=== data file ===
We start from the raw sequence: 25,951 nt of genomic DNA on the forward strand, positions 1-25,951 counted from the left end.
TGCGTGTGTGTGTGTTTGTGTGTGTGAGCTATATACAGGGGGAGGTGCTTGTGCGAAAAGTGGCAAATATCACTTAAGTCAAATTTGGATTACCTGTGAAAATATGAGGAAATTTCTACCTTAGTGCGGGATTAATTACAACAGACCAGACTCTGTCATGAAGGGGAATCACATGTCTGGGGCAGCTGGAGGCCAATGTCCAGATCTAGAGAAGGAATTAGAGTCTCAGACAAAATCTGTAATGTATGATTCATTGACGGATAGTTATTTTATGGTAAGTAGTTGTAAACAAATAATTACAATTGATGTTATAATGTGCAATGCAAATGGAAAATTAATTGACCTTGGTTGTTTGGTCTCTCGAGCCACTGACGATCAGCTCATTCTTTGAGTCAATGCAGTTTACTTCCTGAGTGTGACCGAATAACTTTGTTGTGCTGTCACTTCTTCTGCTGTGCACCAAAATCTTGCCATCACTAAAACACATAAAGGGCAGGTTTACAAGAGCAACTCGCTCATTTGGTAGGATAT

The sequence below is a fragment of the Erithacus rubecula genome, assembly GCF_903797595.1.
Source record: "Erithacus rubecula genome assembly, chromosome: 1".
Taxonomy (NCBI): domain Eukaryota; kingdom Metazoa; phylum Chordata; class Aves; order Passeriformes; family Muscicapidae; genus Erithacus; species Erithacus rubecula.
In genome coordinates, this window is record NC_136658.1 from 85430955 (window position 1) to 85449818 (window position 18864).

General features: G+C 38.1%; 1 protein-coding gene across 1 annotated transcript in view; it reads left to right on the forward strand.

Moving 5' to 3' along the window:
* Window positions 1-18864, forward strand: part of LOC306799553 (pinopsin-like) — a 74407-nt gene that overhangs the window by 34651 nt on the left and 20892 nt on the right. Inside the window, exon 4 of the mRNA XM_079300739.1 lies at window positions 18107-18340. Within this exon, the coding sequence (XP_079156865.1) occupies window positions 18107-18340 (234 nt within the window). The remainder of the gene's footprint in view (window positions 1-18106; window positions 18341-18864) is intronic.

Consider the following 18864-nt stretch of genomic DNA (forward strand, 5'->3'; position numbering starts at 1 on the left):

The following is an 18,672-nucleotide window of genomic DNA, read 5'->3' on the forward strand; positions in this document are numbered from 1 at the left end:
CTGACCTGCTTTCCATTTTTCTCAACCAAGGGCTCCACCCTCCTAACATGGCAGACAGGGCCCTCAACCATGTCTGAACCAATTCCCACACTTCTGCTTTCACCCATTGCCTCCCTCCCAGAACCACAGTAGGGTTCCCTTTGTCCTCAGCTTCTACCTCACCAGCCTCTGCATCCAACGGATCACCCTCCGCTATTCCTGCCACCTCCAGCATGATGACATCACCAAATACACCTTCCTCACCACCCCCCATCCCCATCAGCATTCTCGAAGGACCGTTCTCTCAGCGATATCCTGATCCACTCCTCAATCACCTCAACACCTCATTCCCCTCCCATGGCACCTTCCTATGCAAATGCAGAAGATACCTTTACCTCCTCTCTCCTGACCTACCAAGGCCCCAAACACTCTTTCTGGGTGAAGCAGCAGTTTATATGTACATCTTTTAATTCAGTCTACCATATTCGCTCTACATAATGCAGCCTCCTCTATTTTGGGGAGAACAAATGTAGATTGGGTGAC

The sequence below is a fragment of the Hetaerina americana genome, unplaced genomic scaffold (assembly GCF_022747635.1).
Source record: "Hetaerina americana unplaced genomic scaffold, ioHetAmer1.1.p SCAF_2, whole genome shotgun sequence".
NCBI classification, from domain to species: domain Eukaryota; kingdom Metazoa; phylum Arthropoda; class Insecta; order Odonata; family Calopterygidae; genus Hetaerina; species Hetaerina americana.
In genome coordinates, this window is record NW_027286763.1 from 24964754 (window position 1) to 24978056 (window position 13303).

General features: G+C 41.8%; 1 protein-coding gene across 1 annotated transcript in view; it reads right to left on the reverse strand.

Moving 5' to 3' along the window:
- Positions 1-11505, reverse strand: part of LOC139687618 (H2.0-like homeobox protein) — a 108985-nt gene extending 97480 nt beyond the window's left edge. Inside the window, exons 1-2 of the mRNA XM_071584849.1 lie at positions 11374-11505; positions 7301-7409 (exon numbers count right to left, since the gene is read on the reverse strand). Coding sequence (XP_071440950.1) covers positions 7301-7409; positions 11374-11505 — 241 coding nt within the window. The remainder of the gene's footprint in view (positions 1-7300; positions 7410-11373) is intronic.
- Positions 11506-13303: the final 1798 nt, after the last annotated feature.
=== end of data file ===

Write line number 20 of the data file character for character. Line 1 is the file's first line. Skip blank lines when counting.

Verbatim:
- Positions 11506-13303: the final 1798 nt, after the last annotated feature.